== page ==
The Most of Us campaign focuses on the healthy, smart, and safe choices of MU students. Statistics are compiled from the annual Bystander Survey. Current numbers are obtained from the 2016 Bystander Survey from a randomly selected sample of MU students (n=711). Other data are taken from the 2017 Missouri Assessment of College Health Behaviors Survey (MACHB) (n=1462).
Most of Us Make Healthy Choices
- 98% of MU students are not weekly or daily smokers
- 8 out of 10 MU students eat before or during drinking
Most of Us Make Smart Choices98% of MU students would care for an intoxicated friend
Most of Us Drink Responsibly98% of MU students would stop an intoxicated friend from harming themselves or others
"Where are those from? Who takes these surveys?"
Missouri Assessment of College Health Behaviors Survey (MACHB)
The Wellness Resource Center's Missouri Assessment of College Health Behaviors Survey (MACHB) has been implemented since 2007. Prior to 2006, the survey was called the Core Alcohol and Drug Survey, and was a paper survey administered in classrooms. The MACHB was created based off the CORE and is administered electronically. Questions on the survey assess alcohol and drug usage as well as common negative consequences among college students. For more information about the MACHB, visit the Partners in Prevention website at pip.missouri.edu.
The Bystander Survey is administered annually to 5,000 MU undergraduate students via the internet. The purpose of the survey is to measure how likely students are to intervene in potentially harmful situations with their friends or with strangers. Additionally, the survey measures students' perceptions of how likely they think their peers are to intervene in the same situations. The results are used to implement our social norming campaign, as well as determine where programming and interventions may be most needed to encourage students to help their friends.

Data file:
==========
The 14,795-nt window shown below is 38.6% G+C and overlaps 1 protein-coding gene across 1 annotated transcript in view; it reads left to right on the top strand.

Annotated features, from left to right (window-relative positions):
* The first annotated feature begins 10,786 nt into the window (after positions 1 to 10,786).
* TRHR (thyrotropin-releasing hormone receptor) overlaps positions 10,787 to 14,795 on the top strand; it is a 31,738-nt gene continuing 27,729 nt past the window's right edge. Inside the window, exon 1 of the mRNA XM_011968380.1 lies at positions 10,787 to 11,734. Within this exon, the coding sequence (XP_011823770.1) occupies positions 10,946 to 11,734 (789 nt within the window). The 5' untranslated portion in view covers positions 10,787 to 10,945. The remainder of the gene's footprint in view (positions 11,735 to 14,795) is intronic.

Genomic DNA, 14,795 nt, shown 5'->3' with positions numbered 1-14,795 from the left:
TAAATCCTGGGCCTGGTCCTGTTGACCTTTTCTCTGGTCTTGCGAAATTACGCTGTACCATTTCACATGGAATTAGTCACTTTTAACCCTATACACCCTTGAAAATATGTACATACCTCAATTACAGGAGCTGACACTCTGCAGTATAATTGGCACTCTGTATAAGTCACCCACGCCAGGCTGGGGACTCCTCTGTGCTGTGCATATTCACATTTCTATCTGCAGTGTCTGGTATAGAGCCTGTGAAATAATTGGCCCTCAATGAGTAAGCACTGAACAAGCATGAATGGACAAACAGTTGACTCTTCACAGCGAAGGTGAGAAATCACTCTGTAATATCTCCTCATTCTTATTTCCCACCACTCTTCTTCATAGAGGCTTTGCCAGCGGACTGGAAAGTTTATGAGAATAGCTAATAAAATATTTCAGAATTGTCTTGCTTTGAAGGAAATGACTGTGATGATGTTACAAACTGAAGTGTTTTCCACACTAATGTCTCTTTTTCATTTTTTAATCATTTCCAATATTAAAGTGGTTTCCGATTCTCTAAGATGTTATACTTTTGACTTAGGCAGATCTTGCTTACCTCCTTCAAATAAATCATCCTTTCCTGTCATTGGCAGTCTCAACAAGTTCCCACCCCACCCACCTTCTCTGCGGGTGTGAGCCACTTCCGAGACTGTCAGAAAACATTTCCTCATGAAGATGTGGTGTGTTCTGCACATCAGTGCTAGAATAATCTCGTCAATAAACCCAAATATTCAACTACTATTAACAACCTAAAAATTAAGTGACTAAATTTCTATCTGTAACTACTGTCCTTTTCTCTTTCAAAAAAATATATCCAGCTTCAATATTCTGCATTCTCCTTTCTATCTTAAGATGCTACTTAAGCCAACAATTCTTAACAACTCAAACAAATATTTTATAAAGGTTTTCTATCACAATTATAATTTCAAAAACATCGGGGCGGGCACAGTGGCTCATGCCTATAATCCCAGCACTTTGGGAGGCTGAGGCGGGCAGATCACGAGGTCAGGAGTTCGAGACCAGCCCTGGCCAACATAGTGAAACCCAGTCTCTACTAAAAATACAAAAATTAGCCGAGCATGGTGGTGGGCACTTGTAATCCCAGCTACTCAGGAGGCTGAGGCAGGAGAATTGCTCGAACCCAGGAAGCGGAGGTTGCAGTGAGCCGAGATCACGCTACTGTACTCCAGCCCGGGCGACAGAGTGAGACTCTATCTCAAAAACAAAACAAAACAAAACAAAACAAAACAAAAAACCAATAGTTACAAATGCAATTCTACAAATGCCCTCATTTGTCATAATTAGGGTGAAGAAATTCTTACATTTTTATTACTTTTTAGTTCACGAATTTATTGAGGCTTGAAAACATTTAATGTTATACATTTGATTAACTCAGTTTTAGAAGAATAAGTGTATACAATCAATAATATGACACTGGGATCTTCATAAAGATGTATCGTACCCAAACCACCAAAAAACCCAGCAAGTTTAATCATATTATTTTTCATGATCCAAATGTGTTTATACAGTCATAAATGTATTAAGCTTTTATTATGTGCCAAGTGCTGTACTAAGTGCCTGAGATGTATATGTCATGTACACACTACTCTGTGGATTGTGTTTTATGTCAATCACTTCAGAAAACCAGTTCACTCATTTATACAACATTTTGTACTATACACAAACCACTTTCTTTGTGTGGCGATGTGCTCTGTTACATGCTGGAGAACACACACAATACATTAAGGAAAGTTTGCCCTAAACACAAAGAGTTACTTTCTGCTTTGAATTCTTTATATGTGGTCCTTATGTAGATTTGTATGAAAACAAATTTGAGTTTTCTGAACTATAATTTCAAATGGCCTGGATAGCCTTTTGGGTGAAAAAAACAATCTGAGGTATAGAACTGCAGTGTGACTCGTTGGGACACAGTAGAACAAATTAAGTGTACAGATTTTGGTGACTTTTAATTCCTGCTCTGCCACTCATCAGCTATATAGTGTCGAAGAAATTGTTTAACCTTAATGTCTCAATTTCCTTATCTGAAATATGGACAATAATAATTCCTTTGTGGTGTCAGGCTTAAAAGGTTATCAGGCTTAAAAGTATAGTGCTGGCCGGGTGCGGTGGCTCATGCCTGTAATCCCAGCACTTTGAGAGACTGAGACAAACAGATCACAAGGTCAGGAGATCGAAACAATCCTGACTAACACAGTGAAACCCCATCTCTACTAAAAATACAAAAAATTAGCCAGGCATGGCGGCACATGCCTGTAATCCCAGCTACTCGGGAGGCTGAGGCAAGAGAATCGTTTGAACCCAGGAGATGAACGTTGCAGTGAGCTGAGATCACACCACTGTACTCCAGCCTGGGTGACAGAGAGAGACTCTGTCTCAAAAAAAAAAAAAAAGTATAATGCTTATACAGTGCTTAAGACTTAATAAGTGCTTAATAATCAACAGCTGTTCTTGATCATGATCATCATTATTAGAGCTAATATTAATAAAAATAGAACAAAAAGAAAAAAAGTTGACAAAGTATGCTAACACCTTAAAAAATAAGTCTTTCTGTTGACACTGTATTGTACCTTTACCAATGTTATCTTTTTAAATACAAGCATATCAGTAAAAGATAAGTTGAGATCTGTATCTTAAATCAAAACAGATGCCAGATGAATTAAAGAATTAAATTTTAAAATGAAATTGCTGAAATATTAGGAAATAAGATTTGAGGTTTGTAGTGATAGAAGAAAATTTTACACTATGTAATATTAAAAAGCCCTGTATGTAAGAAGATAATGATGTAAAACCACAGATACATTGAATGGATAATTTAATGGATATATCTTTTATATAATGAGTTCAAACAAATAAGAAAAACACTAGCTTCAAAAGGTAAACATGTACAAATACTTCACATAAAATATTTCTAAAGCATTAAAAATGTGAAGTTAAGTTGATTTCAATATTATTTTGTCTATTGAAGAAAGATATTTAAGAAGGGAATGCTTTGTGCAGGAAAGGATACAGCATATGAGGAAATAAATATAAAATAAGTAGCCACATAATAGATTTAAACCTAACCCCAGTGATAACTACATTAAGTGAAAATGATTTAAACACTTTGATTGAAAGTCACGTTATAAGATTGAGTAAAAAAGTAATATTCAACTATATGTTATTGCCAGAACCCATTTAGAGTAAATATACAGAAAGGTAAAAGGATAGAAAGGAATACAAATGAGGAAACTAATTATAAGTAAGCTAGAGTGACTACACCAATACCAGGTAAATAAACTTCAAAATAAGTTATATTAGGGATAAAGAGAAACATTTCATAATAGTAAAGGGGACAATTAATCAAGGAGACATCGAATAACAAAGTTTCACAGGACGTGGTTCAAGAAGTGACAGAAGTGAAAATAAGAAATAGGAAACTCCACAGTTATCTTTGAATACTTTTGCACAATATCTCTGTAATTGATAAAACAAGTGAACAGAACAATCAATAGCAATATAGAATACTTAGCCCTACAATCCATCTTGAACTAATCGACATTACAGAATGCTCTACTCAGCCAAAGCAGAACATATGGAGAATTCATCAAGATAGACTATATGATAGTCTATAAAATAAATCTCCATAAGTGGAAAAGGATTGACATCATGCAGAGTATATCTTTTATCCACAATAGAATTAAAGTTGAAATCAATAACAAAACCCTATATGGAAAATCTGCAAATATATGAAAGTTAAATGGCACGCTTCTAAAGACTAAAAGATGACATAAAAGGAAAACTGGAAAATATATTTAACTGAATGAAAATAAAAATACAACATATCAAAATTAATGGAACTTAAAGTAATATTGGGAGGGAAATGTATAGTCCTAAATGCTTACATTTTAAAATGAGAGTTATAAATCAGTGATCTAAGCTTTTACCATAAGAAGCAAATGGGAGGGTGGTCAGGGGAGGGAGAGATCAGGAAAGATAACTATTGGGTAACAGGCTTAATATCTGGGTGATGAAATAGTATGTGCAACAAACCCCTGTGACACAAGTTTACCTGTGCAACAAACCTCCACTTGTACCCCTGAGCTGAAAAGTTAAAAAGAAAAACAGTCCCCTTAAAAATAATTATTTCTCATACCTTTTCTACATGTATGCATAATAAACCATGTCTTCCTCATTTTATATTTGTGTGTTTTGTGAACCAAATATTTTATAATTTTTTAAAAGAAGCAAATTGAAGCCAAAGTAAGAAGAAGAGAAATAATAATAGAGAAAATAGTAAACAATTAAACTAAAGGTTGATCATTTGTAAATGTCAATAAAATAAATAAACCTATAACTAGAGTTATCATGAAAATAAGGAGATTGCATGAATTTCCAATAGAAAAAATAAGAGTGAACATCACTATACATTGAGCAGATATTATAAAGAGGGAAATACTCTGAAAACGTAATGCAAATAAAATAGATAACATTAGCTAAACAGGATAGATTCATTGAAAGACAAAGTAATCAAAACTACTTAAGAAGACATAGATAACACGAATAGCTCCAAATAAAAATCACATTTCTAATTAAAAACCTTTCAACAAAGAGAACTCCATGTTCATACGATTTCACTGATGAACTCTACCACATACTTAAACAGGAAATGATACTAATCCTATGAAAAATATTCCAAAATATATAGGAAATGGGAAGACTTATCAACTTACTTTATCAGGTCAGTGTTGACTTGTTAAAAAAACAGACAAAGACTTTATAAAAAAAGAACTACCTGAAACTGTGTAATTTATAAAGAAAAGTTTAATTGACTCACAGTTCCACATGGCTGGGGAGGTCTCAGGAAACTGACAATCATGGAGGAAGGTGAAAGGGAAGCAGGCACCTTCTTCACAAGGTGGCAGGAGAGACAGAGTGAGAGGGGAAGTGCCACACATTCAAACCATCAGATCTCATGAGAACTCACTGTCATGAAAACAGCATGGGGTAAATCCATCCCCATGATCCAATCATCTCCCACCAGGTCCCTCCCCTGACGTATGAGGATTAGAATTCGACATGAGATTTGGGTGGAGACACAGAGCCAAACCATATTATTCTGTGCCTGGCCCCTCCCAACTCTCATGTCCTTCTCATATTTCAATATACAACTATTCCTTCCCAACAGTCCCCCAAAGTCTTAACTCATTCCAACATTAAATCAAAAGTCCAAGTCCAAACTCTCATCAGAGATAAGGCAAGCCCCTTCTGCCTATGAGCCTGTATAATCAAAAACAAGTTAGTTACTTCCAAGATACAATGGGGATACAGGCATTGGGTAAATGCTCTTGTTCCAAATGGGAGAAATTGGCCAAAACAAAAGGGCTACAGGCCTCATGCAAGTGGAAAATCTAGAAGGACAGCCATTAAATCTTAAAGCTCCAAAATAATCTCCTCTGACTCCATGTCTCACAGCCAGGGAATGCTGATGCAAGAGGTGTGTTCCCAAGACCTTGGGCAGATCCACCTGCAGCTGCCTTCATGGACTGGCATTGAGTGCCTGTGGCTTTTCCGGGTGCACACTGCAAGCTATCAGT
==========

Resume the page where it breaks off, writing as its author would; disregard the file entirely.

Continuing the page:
Who takes the Bystander Survey and MACHB?
The registrar's office provides the WRC with a random sample of 25% of the students population's email addresses. Since we know that females are more likely to respond to surveys than males, we ask the registrar for a larger sample of males so the numbers will be representative in the final sample. Also, there are more freshman and seniors on campus than sophomores or juniors, so we ask for the same class proportions in our email list, so our final sample is representative of the student population. After we get the list of email addresses, we send out the survey to those students.
Each year, approximately 20% of the people who receive the survey email choose to complete the actual survey. This number represents at least 5% of the total MU student population. Our sample can adequately represents the university student body as research suggests that a random 5% sample is sufficient to measure a population.
The MACHB is a state-wide survey used by 21 colleges and universities in Missouri. For the MU sample (as well as the other schools), the same sampling technique is used as previously described.
How can such a small sample represent all students?
Our 5% sample size adequately represents the students at Mizzou, because we randomly sample the students.
Our sample size is really no different from other surveys you may find from other organizations. For example, the Gallup poll samples between 1000-1500 Americans for public opinion polls, when there's a base population of about 230 million Americans!
"Probability sampling is the fundamental basis for all survey research. The basic principle: a randomly selected, small percent of a population of people can represent the attitudes, opinions, or projected behavior of all of the people, if the sample is selected correctly.
The fundamental goal of a survey is to come up with the same results that would have been obtained had every single member of a population been interviewed. For national Gallup polls, in other words, the objective is to present the opinions of a sample of people which are exactly the same opinions that would have been obtained had it been possible to interview all adult Americans in the country.
The key to reaching this goal is a fundamental principle called equal probability of selection, which states that if every member of a population has an equal probability of being selected in a sample, then that sample will be representative of the population. It's that straightforward." (Source)
Our "Most of Us" campaign is a social norming part of our harm-reduction approach to alcohol, drug and tobacco use among MU college students.